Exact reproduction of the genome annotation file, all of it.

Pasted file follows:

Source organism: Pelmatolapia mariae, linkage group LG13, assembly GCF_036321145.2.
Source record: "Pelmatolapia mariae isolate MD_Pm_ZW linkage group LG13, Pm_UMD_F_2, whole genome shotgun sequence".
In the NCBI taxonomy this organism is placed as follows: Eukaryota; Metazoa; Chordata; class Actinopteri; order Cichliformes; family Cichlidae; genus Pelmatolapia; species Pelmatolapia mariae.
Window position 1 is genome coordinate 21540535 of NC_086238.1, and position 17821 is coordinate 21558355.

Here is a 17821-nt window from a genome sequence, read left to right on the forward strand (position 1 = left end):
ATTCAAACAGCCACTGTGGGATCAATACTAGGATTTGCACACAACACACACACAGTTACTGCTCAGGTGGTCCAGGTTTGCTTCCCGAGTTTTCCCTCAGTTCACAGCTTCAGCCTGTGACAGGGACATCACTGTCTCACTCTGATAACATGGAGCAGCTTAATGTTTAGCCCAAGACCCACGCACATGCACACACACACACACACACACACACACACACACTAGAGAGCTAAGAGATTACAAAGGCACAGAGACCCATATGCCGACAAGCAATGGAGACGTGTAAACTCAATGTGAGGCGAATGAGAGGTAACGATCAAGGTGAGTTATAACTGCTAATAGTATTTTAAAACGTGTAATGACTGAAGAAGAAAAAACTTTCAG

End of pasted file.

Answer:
Source organism: Pelmatolapia mariae, linkage group LG13, assembly GCF_036321145.2.
Source record: "Pelmatolapia mariae isolate MD_Pm_ZW linkage group LG13, Pm_UMD_F_2, whole genome shotgun sequence".
In the NCBI taxonomy this organism is placed as follows: Eukaryota; Metazoa; Chordata; class Actinopteri; order Cichliformes; family Cichlidae; genus Pelmatolapia; species Pelmatolapia mariae.
Window position 1 is genome coordinate 21540535 of NC_086238.1, and position 17821 is coordinate 21558355.

Here is a 17821-nt window from a genome sequence, read left to right on the forward strand (position 1 = left end):
ATTCAAACAGCCACTGTGGGATCAATACTAGGATTTGCACACAACACACACACAGTTACTGCTCAGGTGGTCCAGGTTTGCTTCCCGAGTTTTCCCTCAGTTCACAGCTTCAGCCTGTGACAGGGACATCACTGTCTCACTCTGATAACATGGAGCAGCTTAATGTTTAGCCCAAGACCCACGCACATGCACACACACACACACACACACACACACACACACTAGAGAGCTAAGAGATTACAAAGGCACAGAGACCCATATGCCGACAAGCAATGGAGACGTGTAAACTCAATGTGAGGCGAATGAGAGGTAACGATCAAGGTGAGTTATAACTGCTAATAGTATTTTAAAACGTGTAATGACTGAAGAAGAAAAAACTTTCAG